The paleo-morphology shows clearly with the uplift and sub-sag pattern of Beidagang buried hill and Qibei sub-sag, which provides both sedimentation sources from the raised uplift and accommodation space in the low-lying land of sub-sag. This geomorphology controlled the distribution of the subaqueous fan sedimentary system (Fig. 9). In the plane view from the seismic attribute map and sandstone thickness map, the distribution of the subaqueous fan developed from northwest fault terrace towards southeast direction (Fig. 10a). The lobe shape has revealed in the sandstone thickness map (Fig. 10b). There are two sources with two types of fault transfer patterns, one is from the fault transfer zone of Gangxi fault, and another is from the fault terrace zone of Gangdong fault (Fig. 10c).4 DISCUSSIONS 4.1 Ps1s Formation in the Process of Regime Evolution
Ps1s Formation is the transitional period that the Qikou sag evolved from rifting to depression, which is also the strata boundary that sedimentary process changed from transgressive to regressive. The subsidence of Ps1s became slow after rapid decreasing of tectonic movements during Ps3, Ps2, Ps1 (Li et al., 2012a; Qi and Yang, 2010). The subsidence centers of the Qikou sag have migrated from dispersing in sub-sags towards gathering in the north-eastern area of Qikou. This trending is also shown in the paleo-morphology map of Ps1s, as it is an important epoch boundary between Eocene and Oligocene.4.2 Reservoirs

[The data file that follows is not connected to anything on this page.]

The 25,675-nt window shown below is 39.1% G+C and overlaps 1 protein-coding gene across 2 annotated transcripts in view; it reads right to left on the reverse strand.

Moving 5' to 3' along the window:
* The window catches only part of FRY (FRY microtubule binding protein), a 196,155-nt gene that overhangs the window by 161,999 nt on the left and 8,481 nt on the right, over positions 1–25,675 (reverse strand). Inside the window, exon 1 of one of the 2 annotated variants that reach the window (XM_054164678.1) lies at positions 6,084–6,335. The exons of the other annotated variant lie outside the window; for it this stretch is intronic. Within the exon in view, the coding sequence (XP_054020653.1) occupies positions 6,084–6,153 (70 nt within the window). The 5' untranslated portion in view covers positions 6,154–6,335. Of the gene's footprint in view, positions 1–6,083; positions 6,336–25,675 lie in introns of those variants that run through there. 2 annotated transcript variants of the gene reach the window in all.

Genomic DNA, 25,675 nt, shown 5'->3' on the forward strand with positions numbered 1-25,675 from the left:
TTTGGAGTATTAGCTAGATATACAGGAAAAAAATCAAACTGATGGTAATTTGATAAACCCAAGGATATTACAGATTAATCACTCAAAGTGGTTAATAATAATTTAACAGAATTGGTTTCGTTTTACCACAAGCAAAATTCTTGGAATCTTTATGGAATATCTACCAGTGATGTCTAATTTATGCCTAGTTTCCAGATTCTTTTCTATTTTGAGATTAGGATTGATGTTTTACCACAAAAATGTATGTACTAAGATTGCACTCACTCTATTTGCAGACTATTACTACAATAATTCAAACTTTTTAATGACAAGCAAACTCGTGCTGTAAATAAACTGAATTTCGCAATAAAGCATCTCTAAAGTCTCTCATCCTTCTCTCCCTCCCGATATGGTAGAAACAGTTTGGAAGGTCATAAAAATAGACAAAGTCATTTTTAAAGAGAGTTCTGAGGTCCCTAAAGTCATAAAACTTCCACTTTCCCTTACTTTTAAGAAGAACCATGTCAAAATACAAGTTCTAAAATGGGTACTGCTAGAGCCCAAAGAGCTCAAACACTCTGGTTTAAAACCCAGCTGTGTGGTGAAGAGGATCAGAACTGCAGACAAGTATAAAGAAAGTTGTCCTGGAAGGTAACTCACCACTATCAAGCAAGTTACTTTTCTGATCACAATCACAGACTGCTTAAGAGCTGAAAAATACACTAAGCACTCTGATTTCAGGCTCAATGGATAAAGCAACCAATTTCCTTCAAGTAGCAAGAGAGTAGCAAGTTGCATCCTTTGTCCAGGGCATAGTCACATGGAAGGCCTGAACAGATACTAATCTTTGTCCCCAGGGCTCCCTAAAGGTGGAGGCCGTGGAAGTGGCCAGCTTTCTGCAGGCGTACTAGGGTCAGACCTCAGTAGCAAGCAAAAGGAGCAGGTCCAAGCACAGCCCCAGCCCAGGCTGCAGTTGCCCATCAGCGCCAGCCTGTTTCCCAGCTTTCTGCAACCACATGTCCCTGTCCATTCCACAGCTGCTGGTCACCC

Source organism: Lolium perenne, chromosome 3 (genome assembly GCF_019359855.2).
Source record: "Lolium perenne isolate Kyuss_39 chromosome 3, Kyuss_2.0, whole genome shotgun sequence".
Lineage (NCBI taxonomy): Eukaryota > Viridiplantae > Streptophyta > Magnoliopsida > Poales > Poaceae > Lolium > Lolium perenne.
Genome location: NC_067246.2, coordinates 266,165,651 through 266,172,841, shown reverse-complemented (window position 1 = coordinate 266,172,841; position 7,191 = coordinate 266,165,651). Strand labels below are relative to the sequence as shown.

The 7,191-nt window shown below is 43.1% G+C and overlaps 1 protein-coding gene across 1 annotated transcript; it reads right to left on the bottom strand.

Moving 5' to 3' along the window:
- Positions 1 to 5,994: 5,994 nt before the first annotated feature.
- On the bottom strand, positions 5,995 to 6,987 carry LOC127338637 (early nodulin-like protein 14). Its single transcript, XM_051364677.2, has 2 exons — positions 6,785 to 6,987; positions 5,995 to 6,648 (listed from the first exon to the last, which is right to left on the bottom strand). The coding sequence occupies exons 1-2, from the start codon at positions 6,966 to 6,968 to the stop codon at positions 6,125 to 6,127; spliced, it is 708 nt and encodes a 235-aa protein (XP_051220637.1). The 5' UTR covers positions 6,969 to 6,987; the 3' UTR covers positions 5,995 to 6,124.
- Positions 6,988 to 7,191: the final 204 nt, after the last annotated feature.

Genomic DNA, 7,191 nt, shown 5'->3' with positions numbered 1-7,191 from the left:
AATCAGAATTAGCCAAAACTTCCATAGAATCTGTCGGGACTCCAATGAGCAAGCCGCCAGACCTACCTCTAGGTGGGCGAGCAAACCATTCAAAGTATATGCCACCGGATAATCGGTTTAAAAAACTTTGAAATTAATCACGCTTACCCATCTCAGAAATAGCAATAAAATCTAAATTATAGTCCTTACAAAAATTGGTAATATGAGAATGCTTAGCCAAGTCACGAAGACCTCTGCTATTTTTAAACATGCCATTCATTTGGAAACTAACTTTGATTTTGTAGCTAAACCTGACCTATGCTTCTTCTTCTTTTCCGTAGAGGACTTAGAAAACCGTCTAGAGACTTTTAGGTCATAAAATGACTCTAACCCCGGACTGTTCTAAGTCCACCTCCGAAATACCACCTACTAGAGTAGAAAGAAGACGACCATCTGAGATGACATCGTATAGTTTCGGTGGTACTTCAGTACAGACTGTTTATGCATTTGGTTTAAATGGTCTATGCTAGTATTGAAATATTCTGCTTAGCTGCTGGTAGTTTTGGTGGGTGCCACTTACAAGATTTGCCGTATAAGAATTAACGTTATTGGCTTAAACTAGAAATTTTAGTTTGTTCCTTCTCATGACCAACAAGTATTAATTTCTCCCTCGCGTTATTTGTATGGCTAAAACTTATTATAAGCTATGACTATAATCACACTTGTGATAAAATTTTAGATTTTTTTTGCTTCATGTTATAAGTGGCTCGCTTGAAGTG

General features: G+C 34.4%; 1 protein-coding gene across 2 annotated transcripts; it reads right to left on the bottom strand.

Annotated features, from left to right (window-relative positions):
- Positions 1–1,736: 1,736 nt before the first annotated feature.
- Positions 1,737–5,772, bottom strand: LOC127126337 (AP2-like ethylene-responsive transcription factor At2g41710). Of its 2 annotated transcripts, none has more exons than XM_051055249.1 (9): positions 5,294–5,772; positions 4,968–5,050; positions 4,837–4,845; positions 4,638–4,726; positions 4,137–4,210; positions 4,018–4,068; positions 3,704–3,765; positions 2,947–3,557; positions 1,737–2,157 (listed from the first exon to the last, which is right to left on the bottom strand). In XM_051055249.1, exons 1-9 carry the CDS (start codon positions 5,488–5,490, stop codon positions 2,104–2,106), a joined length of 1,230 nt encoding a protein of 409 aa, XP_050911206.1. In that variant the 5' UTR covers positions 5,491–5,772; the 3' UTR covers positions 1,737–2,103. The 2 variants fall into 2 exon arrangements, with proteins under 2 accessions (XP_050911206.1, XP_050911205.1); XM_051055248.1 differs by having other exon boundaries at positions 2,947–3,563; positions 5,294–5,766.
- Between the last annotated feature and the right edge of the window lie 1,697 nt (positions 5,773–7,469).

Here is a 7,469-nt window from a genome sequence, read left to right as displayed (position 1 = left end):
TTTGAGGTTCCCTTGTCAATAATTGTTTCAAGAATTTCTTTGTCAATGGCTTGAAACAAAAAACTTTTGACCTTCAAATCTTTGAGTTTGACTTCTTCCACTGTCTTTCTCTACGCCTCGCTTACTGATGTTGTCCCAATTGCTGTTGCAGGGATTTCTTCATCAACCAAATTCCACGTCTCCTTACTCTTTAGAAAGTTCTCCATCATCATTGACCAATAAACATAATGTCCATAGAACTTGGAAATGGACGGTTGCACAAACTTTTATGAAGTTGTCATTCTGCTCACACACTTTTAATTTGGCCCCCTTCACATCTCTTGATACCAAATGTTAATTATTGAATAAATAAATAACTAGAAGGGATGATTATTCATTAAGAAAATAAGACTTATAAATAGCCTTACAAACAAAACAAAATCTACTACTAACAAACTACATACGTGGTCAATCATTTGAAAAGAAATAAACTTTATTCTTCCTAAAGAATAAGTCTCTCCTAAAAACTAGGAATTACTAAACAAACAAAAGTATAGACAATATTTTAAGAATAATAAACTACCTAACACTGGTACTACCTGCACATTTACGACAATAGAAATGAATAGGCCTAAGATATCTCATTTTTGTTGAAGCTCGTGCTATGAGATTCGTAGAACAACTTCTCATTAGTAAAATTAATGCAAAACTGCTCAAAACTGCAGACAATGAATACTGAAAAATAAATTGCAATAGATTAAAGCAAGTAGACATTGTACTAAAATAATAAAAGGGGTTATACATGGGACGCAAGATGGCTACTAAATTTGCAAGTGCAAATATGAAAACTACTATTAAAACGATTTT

The study of the sandstone bodies helps to address their relationships with hydrocarbon play elements-source, reservoir and seal (Li S L et al., 2015; Bohacs et al., 2000). The special geological sandstone bodies reveal different potential subtle traps and reservoir types in the areas with available well data, which including the lithologic lens traps (wells H1 and H2), lithologic updip pinchout traps (Well H2), and structural-lithologic composite traps (Well J3) (Mao et al., 2005). The uplift of the Beidagang buried hill provides sediments for the Qibei sub-sag. Ps3 and Ps2 strata, which was deeply buried ( > 2 600 m), worked as the source rock for hydrocarbon expulsion (Guo et al., 2011). And the widely developed mudstone overlying on the top of Ps1s is the ideal cap rock in the reservoir-seal combination (Du et al., 2010). The continuously developed fault systems and the regional unconformity boundary under Ps1x provide migration pathway for oil and gas transporting from underneath source rock to potential subtle traps (Bai et al., 2011; Guo et al., 2011; Gabrielsen et al., 1995). All of these provide favorable conditions for potential reservoirs in the geological sandstone bodies of the Ps1s Formation.4.3 Other Control Factors